The answer to this question is evident when you practice reading the MT correctly with all of the readers marks, or at least listen carefully to a reader who knows how to vocalize correctly. I have been blessed to dwell amongst the returnees of Habban who faithfully preserved such Hebrew reading skills.
There is no text-critical problem in the use of שדי מואב and שדה מואב in the MT of Ruth. The difference in spelling reflects the requirements of the vocalization.
The argument for a textual problem arising either from scribal error or from elision source material is difficult to make considering the number of times this distinction occurs in Ruth, and in particular that it occurs together in a single verse, 1:6.
In both usages in Ruth, שדי מואב and שדה מואב the form is singular, not plural. The plural form would be שדות מואב as in Nehemiah 12:29 (MT):
ומבית הגלגל ומשדות גבע
and other verses. Although both שדי and שדה in construct form (סמיכות) are singular in meaning in Hebrew (both OT and modern), in western languages they need to be translated as plural in order to avoid an implied definite article, "[the] field of Moav" in western languages, which would leave the reader asking, which particular field the verse intends.
The usage שדי in meaning "field of" in compound form (סמיכות) is common in the MT:
- Isaiah 32:12 - על שדי חמד על גפן פריה
- II Samuel 1:21 - הרי גלבוע ... ושדי תרומות
- Psalms 132:6 - מצאנוה בשדי יער
- II Chronicles 31:19 - בשדי מגרש עריהם
- Proverbs 23:10 - ובשדי יתומים אל תבא
- Nehemiah 12:44 - לכנוס בהם לשדי הערים
In Ruth, as in most other instances, שדי in compound form is a contraction of שדה. When the position of the compound in the verse requires contraction, the vocalization of the consonant ה is dropped and only it's vowel (תנועה), represented by י, remains. The letter י is used here not as a consonant but as a reading aid (אם קריאה). It's like a really short ה.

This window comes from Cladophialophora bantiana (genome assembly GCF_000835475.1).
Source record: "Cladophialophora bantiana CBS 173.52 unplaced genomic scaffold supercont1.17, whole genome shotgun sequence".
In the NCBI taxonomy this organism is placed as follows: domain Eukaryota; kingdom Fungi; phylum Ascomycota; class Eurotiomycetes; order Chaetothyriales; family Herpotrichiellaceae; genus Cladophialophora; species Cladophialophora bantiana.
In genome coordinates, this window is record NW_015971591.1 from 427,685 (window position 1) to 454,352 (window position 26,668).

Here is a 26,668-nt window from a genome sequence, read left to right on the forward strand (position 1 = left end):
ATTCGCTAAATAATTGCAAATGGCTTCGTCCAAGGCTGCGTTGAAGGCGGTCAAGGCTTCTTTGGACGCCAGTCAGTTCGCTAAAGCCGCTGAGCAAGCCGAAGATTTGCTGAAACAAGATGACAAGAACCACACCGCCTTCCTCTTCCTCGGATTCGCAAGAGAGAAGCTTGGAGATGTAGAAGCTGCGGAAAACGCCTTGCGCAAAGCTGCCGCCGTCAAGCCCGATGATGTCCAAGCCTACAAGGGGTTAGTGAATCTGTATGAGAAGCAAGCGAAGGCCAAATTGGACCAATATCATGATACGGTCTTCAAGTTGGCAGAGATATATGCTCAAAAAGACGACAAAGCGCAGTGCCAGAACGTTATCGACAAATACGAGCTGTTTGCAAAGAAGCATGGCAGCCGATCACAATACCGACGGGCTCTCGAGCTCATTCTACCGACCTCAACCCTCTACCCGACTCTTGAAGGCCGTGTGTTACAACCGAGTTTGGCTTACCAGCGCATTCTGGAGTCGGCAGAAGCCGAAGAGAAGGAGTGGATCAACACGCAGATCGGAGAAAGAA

Ruth 1:1 - בשדי מואב is vocalized with a shofar holech under the ד, a dependent intonation that leads to the following intonation, a zakef katon over over the א of מואב. This is followed by a dependent clause. In this situation, the zakef katon is shortened ("קצרה") and the intonation is falling, like a shortened atnahtah. שדה must then be contracted to שדי to allow the emphasis to be on מואב.
Ruth 1:2 - ויבאו שדי מואב has a contraction mark between שדי and מואב in the printed editions that include the vocalization. (The contraction mark is not required in Ruth 1:1 because of the ב preceding שדי. That additional letter is a hint in itself that a contracted vocalization is called for.) The vocalization under the א of מואב is tifha, a falling tone similar to a shortened atnahtah. The compound form is at the end of a clause, before "and they resided there".
Ruth 1:6 - משדי מואב is at the end of a clause marked with an atnahtah under מואב and followed by an independent clause. This is equivalent to being at the end of a verse, so שדה must be contracted to שדי and the vocalization of מואב drawn out, as it would be if it were at the end of a verse.
בשדה מואב is at the beginning of the second, independent, clause of the verse and is vocalized with shofar holech under the ד and a zakef katon over the א. This is a long, rising tone (מלך) that indicates that the entire compound should be pronounced slowly. So there is time to fully vocalize the ה.
Ruth 1:22 - משדי מואב is again at the end of a clause marked by an atnahtah and followed by an independent clause, so שדה is contracted to שדי to allow מואב to be drawn out.
Ruth 4:3 - משדה is marked with a maarachah, literally an "expander", under the ד. This is a rising tone before the end of the verse that indicates that the vocalization should be drawn out, so there is time for a fully vocalized ה.